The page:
How to get better rankings in Google Base/Marketplace/Merchants/Shopping/Froogle

If you have an e-commerce website, getting your products (or services) onto Google Base/Google Marketplace/Froogle (or whatever they've decided to call it when you read this) is essential.

Usually this is just a case of signing up and submitting the "product feed" which is automatically created by your e-commerce software.

The next problem is how to get good rankings for your products, which isn't as easy as it first seems.

Firstly, if your e-commerce software doesn't provide a Google product feed, you should really consider changing to a professional e-commerce package which does. You can submit your own manually-updated spreadsheets instead, but for anything more than a handful of products, this is going to get tedious and troublesome.

The benefits for good product rankings on Google Base are obvious, not just for getting your products in front of people searching on the Google Shopping engine, but also because the top 3 results frequently appear on the first page of the normal Google search results too (see example below). An invaluable benefit because everybody uses Google, but not everybody uses their shopping search engine.

Better rankings for your Google Base / Products / Shopping / Marketplace feed

When the Google Shopping engine first came out, it simply listed products in price order with the cheapest first. If you wanted to improve your rankings, you just reduced your prices.

However, now, the products are ranked by Google's mysterious "relevance" factor by default. And unlike regular SEO, it has nothing to do with how well your website is optimised. At least, not directly.

The "relevance" is based on a wide range of factors, but most of those factors depend on the contents of your product feed, so luckily, it's quite straight forward to deal with without spending thousands of pounds on external consultants.

As usual, it's all about the keywords.

The keywords for Google Base are usually fairly obvious; the name of the product itself, and, if it is not already in the product name, then the product type as well.

The product name/title field in your feed obviously needs to contain the main product name that people will be searching for. Eliminate unnecessary surrounding words which will reduce the "relevancy" of the title. Don't forget the brand name.

The product title is probably the most critical area for the keywords, so get this right!

One of the biggest mistakes that people make with their Google Base feed is that they don't mention the name of the product in the description. They say things like "This product is ..." or they use other generic terms.

Instead of this, you should use the name of the product wherever it's appropriate; "The Acme 1000 is ...".

If you consider that having the keywords in the title is a given (it's pretty obvious after all), all of your competitors will be doing it. So, Google will need to rely on your description to judge the relevancy. It is the description that you'll need to keep tweaking to get the best results.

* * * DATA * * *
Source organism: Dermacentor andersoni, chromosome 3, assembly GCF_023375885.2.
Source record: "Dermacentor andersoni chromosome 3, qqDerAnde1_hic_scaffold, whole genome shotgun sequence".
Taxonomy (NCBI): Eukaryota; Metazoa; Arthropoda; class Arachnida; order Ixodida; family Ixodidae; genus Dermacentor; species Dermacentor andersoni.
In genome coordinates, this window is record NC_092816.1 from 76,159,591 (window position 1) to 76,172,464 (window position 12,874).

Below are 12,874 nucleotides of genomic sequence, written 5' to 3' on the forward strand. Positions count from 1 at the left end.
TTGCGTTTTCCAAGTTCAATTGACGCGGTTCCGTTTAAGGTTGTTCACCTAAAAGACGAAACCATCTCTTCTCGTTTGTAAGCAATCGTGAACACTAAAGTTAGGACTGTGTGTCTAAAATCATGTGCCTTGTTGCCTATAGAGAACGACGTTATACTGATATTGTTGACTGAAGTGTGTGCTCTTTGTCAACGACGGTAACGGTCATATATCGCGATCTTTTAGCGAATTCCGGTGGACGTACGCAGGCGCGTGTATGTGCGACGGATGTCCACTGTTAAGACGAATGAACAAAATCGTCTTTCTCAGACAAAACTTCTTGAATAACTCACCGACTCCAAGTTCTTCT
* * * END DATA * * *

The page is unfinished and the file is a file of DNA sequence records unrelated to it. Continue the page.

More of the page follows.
Just like with normal SEO, you need to be using the keywords (ie. Product name) a few times, but not too often that it looks like keyword spam.

Most Google Base product feeds are created dynamically from the wording on the website, so the advantage of optimising for your Google Base feed is that you will simultaneously be optimising for the standard search engine results too.

You will probably have noticed that the first page of Google Shopping results usually contains grouped products with a "Compare Prices" button. These entries are always given prominent positions, so if your prices are competitive, it is definitely worth trying to get your products into these grouped listings. But how do you do that?

In order for Google to group products together, it needs to be 100% sure that it is grouping identical products sold by different retailers. The best way to do this is to provide the manufacturer's unique product code as a separate field in your Google Base feed. This is entirely optional, so not all retailers are doing it.

Sometimes, however, you will notice that the same product will be split into 2 or more grouped listings rather than all grouped into one. This is usually because the retailers are providing slightly different manufacturer codes. For example, some retailers may use "ABC1000" whereas others may add the manufacturer name (or shortname) too; "ACME-ABC1000".

If you find that your products are usually grouped into multiple listings in the search results, then you can actually choose exactly which group you want to go into, based either on which competitors you want to be compared with or which grouping appears higher in the results.

So, simply search for your products, identify which group you want to go into for each product, and from the Compare Prices button, click on the Details tab, which will show you the unique identifying code for the group. This will be referred to as the part number, MPN, EAN, or something like that. Then simply use that product code as your manufacturer code in your product feed.

Getting your Google Base feed right can be critical to your e-commerce website's success as a lot of e-commerce websites find that the Google Marketplace is their main source of sales. OpenGlobal specialise in promoting e-commerce websites, so contact us now on 0845 269 9624 for help with your product feed or any other promotional campaigns.

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